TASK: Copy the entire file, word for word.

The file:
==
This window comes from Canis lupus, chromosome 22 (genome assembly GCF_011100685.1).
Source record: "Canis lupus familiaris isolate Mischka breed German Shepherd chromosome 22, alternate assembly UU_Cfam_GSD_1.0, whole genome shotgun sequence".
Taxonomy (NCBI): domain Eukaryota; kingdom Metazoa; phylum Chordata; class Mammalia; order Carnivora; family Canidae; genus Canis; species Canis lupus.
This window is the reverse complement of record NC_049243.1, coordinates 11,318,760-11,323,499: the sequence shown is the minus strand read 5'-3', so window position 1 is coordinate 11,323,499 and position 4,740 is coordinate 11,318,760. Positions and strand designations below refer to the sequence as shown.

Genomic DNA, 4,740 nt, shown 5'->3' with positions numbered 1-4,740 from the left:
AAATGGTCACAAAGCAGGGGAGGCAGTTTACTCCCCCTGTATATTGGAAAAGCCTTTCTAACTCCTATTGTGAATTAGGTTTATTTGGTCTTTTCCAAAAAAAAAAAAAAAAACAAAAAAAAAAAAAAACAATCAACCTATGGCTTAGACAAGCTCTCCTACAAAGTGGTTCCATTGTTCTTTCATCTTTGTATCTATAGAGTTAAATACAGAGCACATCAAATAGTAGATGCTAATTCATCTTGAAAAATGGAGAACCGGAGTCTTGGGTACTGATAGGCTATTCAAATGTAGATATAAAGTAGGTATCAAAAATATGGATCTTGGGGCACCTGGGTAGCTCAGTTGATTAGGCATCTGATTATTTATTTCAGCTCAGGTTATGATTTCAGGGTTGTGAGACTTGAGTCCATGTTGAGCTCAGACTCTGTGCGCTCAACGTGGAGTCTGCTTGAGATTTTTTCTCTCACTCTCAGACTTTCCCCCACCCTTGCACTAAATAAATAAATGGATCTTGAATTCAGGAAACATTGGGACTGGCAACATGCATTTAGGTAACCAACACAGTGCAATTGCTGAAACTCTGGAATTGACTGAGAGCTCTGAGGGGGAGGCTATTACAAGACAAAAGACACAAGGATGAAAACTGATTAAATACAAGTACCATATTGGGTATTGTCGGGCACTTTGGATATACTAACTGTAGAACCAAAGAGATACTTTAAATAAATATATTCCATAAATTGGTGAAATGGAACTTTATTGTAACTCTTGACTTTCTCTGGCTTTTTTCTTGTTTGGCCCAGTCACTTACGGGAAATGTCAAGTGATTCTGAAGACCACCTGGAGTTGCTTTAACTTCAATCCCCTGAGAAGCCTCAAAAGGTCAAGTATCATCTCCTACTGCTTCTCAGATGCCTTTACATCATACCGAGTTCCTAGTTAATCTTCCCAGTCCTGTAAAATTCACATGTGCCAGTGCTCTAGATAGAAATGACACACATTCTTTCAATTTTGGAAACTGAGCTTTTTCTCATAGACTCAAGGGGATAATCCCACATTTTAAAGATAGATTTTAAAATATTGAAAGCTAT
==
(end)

This window comes from Canis lupus, chromosome 22 (genome assembly GCF_011100685.1).
Source record: "Canis lupus familiaris isolate Mischka breed German Shepherd chromosome 22, alternate assembly UU_Cfam_GSD_1.0, whole genome shotgun sequence".
Taxonomy (NCBI): domain Eukaryota; kingdom Metazoa; phylum Chordata; class Mammalia; order Carnivora; family Canidae; genus Canis; species Canis lupus.
This window is the reverse complement of record NC_049243.1, coordinates 11,318,760-11,323,499: the sequence shown is the minus strand read 5'-3', so window position 1 is coordinate 11,323,499 and position 4,740 is coordinate 11,318,760. Positions and strand designations below refer to the sequence as shown.

Genomic DNA, 4,740 nt, shown 5'->3' with positions numbered 1-4,740 from the left:
AAATGGTCACAAAGCAGGGGAGGCAGTTTACTCCCCCTGTATATTGGAAAAGCCTTTCTAACTCCTATTGTGAATTAGGTTTATTTGGTCTTTTCCAAAAAAAAAAAAAAAAACAAAAAAAAAAAAAAACAATCAACCTATGGCTTAGACAAGCTCTCCTACAAAGTGGTTCCATTGTTCTTTCATCTTTGTATCTATAGAGTTAAATACAGAGCACATCAAATAGTAGATGCTAATTCATCTTGAAAAATGGAGAACCGGAGTCTTGGGTACTGATAGGCTATTCAAATGTAGATATAAAGTAGGTATCAAAAATATGGATCTTGGGGCACCTGGGTAGCTCAGTTGATTAGGCATCTGATTATTTATTTCAGCTCAGGTTATGATTTCAGGGTTGTGAGACTTGAGTCCATGTTGAGCTCAGACTCTGTGCGCTCAACGTGGAGTCTGCTTGAGATTTTTTCTCTCACTCTCAGACTTTCCCCCACCCTTGCACTAAATAAATAAATGGATCTTGAATTCAGGAAACATTGGGACTGGCAACATGCATTTAGGTAACCAACACAGTGCAATTGCTGAAACTCTGGAATTGACTGAGAGCTCTGAGGGGGAGGCTATTACAAGACAAAAGACACAAGGATGAAAACTGATTAAATACAAGTACCATATTGGGTATTGTCGGGCACTTTGGATATACTAACTGTAGAACCAAAGAGATACTTTAAATAAATATATTCCATAAATTGGTGAAATGGAACTTTATTGTAACTCTTGACTTTCTCTGGCTTTTTTCTTGTTTGGCCCAGTCACTTACGGGAAATGTCAAGTGATTCTGAAGACCACCTGGAGTTGCTTTAACTTCAATCCCCTGAGAAGCCTCAAAAGGTCAAGTATCATCTCCTACTGCTTCTCAGATGCCTTTACATCATACCGAGTTCCTAGTTAATCTTCCCAGTCCTGTAAAATTCACATGTGCCAGTGCTCTAGATAGAAATGACACACATTCTTTCAATTTTGGAAACTGAGCTTTTTCTCATAGACTCAAGGGGATAATCCCACATTTTAAAGATAGATTTTAAAATATTGAAAGCTAT